When Beowulf and his army came, the people of Heorot could not believe they were capable of taking on the monster, but wanted to give them a chance nevertheless. Beowulf and his army waited for the monster in the hall, long after the residents had gone to sleep. As Grendel came it seemed at first Beowulf's men would get the worst of it, because their swords did not have any effect upon the giant monster's thick skin.
Than Beowulf grabbed Grendel's arm and would not let go. A long struggle followed, and eventually Beowulf managed to tear off the arm. Grendel returned to his mother, and bled to death. Next, Beowulf went to the underwater cave to kill the mother as well. He managed to do so with a sword present in the cave that had once belonged to Grendel.
As his man stared into the water and saw blood flooding upwards, they thought their great leader had perished. But Beowulf swam up, greeted his men, and returned to Heorot a hero. Zeus was angry of the Greek people for their holistic beliefs, and he ended the Bronze Age with a Great Flood.
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He built and provisioned an arc and consequently he and his wife Pyrrha were the sole survivors. As the flood ended they built an altar for Zeus and he changed rocks into children. The men were called Deucalions, and the women were called Pyrrhas. Daedalus and Icarus One Greek legend tells us the story of Daedalus and his son Icarus being locked up in the labyrinth of the Minotaur by king Minos. Daedalus had one day helped the queen to get together with a white bull she had fallen in love with, and thus the Minotaur was born.
A fierce creature, the Minotaur needed to be fed with at least fourteen Athens every nine years, so Daedalus and Icarus spend their time waiting until the Minotaur would find them, and eat them.
One day Daedalus had formulated an escape plan; he decided to fabricate massive wings from the wings of birds his son shot from time to time. He tied together the bird wings with wax. Eventually, the massive wings were ready and the two set out to escape. Daedalus warned his son not to fly too close to the sun, because the wax would melt and the wings would no longer work.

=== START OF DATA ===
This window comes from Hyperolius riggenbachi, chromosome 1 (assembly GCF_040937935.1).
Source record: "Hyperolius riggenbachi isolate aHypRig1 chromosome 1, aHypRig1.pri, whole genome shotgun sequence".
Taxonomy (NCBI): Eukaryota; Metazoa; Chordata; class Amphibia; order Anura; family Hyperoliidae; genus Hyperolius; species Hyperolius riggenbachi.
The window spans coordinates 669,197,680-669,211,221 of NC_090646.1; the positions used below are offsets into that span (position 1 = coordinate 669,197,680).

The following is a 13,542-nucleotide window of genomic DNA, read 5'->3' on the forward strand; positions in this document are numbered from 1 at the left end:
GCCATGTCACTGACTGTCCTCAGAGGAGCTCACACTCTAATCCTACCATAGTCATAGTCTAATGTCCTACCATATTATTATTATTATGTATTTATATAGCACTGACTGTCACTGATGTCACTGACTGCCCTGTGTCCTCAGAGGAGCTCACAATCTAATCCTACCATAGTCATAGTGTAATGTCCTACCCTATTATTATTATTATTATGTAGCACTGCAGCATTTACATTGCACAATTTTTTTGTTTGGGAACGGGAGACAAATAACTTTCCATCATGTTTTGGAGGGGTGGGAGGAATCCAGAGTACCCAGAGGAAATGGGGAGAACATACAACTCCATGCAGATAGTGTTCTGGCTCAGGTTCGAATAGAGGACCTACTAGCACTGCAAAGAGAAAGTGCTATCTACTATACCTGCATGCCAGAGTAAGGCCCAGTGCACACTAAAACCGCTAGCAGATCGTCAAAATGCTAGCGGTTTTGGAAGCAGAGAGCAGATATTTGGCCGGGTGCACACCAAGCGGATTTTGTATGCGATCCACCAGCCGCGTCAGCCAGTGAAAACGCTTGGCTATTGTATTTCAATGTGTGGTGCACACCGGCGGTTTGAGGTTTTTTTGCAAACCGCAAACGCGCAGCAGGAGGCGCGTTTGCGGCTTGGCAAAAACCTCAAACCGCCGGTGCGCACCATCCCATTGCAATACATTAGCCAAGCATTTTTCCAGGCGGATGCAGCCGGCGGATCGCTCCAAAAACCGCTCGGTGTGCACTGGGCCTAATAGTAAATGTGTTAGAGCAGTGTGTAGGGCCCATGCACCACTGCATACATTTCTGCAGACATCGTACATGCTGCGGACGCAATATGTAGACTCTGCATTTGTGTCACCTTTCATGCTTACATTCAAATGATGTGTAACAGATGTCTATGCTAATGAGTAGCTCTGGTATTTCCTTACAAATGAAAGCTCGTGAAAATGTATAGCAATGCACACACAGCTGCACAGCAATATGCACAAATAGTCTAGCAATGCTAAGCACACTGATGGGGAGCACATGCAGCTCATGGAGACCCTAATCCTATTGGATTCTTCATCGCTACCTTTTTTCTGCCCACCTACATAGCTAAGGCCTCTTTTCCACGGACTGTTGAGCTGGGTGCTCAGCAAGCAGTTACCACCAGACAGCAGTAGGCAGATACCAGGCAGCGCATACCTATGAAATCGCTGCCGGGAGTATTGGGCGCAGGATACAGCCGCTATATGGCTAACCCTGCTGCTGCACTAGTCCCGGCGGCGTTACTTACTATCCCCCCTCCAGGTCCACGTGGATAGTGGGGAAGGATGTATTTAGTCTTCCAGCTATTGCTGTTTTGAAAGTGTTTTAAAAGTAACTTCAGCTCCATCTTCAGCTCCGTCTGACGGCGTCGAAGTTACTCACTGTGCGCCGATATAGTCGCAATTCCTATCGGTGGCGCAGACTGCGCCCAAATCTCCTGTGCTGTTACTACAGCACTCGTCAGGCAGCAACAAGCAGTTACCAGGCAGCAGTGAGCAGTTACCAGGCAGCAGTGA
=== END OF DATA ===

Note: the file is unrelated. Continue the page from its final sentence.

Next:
He flew too close to the sun, the wax melted and his wings fell apart. Unable to help him, Daedalus watched helplessly as his only son fell down with amazing speed and landed in the sea. The blow as he hit the water was probably so fierce he died instantly. Lawrence In German mythology, Sir Lawrence was a very good-looking knight.
One day water nymph Ondine came across him as he was on a quest, and she fell in love with him. As she pledged her love to him they were married. But as soon as a water nymph pledges herself to a human and bares his child, she will loose eternal life. After Ondine bore Lawrence a son, she began to age. Her changing appearance made Lawrence loose interest in his wife, and he soon started to see other women.
One day, Ondine caught her husband with another woman in the stables, and she cursed him in revenge. He was to breathe as long as he was wake, but if he ever fell asleep he would die because his breathing would stop. Lelawala In Native American legend, Lelawala was a beautiful maiden that was married off by her father to a king.